One of the best tools that I acquired from my Montessori training is Observation. I now love observing children and find myself doing just that wherever I go. It teaches me so much and usually provides me what direction and answers when needed. Most especially it helps me apply my knowledge properly and prepare the correct environment for my child and other children that I work with.
I recently added these nesting boxes in the picture below to one of my son’s play areas. My plan was to use them with him. I would stack them up, and he could now them down. We did this a few times and then I observed him playing with them by himself. He would take off the lid and push and know the boxes around until they were separated. Once he had succeeded in separating them, he either used them as a drum or pushed them around for a little while before moving on. I’ve even seen him using them to cruise while on his knees. None of these are the ways I had hoped he would use the boxes when I put them out.
This week while visiting my parents, my mum put out a similar set for him. They are also made of cardboard but they are a set of 10 and range from biggest (about 5 inch cube) to smallest (about 1.5inch cube). Once the set was put in front of him, he touched it and moved it around. I was observing and I noticed he was moving them differently. He knocks the set at home around in an effort to turn it over or somehow knock out the smaller boxes but this time it seemed he was moving it closer to get a better look and form a strategy.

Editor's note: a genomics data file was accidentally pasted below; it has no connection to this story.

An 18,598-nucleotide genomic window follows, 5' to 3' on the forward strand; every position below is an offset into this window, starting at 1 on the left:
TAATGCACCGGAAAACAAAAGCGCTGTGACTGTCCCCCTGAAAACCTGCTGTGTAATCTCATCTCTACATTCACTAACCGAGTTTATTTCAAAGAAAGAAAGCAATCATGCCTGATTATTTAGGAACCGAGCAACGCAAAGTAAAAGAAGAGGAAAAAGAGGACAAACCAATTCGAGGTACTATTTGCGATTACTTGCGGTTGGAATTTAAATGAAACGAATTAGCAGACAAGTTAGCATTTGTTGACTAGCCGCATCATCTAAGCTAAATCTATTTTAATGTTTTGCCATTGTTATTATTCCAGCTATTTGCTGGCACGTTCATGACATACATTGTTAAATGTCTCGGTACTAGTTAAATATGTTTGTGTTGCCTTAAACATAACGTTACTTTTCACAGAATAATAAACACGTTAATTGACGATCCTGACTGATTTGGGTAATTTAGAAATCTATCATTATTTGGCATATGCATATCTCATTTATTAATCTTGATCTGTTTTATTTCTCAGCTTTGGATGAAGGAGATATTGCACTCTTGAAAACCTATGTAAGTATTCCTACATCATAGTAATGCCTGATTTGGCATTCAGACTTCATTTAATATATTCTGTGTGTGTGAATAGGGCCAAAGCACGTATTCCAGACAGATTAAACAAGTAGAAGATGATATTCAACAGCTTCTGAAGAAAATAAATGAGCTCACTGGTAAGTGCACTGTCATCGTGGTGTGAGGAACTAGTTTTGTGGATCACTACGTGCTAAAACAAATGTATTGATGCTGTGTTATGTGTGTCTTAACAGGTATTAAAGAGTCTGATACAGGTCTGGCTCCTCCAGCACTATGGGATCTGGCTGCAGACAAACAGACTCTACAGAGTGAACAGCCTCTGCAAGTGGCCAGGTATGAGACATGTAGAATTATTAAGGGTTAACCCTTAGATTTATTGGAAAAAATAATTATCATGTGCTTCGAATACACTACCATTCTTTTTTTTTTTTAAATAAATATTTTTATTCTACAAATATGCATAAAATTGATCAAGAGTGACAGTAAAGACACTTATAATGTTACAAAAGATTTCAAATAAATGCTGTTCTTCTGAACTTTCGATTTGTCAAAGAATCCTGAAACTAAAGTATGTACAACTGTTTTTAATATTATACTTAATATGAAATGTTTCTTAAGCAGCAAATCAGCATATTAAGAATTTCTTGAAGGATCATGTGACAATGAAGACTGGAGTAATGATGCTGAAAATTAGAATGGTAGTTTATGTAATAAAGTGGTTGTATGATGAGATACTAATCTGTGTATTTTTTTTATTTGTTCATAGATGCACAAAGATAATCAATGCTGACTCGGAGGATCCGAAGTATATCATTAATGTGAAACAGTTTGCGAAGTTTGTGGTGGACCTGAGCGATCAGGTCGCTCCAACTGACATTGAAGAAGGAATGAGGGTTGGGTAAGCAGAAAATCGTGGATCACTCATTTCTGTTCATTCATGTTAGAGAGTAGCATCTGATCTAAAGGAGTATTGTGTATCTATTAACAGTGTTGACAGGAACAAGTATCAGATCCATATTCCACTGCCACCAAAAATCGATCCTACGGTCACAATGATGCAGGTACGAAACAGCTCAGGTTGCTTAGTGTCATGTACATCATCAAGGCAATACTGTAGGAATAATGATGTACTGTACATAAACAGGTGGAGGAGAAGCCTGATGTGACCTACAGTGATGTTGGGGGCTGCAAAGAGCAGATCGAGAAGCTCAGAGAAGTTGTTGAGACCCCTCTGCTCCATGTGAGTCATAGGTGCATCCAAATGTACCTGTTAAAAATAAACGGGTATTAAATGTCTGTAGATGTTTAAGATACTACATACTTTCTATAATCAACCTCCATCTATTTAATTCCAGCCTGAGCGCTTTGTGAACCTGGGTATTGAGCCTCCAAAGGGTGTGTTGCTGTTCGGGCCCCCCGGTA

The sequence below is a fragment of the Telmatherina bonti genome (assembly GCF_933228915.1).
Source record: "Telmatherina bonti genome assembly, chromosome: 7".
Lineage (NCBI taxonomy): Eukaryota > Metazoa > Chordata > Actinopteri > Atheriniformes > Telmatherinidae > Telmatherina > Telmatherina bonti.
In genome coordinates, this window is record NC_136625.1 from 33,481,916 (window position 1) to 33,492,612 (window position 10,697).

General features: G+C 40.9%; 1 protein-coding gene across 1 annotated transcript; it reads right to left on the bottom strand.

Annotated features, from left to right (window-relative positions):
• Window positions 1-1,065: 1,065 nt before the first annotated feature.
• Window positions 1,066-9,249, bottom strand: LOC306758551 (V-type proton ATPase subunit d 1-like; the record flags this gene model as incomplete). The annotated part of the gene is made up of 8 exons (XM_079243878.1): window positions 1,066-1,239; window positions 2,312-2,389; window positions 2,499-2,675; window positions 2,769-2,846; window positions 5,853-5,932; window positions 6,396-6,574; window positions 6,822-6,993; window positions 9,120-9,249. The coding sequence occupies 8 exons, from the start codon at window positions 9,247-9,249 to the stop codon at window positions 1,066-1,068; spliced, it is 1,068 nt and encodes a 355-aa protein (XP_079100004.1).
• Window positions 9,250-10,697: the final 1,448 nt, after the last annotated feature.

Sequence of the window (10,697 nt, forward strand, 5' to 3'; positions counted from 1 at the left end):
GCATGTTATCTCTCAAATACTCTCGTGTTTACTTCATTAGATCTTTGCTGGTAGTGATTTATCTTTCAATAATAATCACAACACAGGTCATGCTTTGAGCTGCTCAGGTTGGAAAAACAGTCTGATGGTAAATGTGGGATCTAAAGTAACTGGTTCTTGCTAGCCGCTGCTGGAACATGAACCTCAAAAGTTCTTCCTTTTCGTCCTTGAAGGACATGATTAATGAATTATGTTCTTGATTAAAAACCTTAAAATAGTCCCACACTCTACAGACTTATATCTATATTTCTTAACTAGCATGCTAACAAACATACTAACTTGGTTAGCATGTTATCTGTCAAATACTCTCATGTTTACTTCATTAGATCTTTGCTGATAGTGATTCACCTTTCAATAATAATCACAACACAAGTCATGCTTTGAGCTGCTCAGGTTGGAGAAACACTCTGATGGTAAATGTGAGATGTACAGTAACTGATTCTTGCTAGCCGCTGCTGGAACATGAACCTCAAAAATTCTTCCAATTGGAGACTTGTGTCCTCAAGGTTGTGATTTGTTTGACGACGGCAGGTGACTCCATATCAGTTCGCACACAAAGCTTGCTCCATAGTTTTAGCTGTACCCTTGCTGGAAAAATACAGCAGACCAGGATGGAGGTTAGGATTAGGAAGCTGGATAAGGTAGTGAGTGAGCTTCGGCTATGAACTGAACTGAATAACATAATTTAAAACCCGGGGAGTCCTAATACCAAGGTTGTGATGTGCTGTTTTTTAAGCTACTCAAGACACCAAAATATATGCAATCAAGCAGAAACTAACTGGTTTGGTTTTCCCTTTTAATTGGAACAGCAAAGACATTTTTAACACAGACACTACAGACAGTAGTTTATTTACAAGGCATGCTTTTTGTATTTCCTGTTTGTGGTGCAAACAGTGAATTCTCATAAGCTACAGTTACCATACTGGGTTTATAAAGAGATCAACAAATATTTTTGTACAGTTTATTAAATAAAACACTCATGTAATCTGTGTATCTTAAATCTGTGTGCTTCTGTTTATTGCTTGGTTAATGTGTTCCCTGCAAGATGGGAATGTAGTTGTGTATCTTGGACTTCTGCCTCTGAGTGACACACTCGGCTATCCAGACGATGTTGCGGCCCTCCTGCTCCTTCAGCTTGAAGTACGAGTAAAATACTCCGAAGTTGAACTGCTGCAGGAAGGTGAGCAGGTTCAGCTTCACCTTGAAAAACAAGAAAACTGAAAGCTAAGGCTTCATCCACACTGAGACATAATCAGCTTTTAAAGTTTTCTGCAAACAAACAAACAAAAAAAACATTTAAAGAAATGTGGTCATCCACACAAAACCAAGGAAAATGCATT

He then reached in and using his pincer, pulled out the third box (counting from the smallest). He then reached into that one and pulled out the smaller box and then repeated it to pull out the smallest cube. He proceeded to pay with these three boxes for a while and even tried severally to nest them. This is how I was hoping he would play with it! He never touched the 7 larger boxes for the rest of his play. He has played with the nesting boxes about 5 or 6 times since we came and the process has been pretty much the same.
I think the size made a big difference. This was a reminder to always to choose appropriately sized toys, to think about the size of the child’s hands, the size of the material and the weight. In a way, this is like the montessori notion known as “isolation of difficulty”. When we set up activities in the class room, we make sure to isolate the “difficulty” that we want the child to focus on be removing other “difficulties”.
Weirdly enough, since we got back home, he has nested our boxes at home several times. This makes me think of the importance and significance of the prepared environment. It is a safe place for the child to acquire skills and practice them. He can then apply them even outside the prepared environment.
Note: Nesting and stacking are great activities for littles ones. They provides them with opportunities for Eye hand coordination, visual spatial awareness, visual discrimination and refinement of motor skills (both fine and gross) amongst other things. If you don’t have commercially available stacking boxes, you can provide your child with this experience using bowls that you probably already have.
Live a good life!